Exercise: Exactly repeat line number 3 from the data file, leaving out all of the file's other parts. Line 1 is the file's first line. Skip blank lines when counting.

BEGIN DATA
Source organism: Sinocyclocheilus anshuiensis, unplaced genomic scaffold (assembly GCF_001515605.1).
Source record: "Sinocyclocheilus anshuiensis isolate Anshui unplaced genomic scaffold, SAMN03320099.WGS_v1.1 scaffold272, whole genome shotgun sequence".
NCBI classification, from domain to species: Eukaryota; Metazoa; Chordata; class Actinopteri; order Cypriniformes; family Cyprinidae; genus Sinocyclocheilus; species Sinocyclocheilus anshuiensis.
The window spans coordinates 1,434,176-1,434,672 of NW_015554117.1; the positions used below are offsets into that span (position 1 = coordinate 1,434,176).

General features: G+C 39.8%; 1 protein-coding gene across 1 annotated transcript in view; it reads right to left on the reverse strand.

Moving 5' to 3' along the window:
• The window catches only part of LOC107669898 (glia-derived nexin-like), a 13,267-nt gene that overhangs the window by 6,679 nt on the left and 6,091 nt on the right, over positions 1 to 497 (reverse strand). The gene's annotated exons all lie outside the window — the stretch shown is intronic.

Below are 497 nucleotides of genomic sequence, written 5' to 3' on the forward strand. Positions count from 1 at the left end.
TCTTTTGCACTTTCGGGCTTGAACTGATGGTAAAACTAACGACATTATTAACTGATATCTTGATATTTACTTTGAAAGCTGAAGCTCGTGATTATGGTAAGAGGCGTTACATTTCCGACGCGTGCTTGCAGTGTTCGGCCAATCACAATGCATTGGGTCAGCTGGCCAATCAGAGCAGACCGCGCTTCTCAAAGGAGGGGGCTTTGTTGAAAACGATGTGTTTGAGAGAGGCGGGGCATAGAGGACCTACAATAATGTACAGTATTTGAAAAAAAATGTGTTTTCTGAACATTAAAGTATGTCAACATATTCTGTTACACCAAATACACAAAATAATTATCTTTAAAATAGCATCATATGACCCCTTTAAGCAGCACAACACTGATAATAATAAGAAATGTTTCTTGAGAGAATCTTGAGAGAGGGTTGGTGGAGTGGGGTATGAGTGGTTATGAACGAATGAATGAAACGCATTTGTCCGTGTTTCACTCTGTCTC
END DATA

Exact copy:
NCBI classification, from domain to species: Eukaryota; Metazoa; Chordata; class Actinopteri; order Cypriniformes; family Cyprinidae; genus Sinocyclocheilus; species Sinocyclocheilus anshuiensis.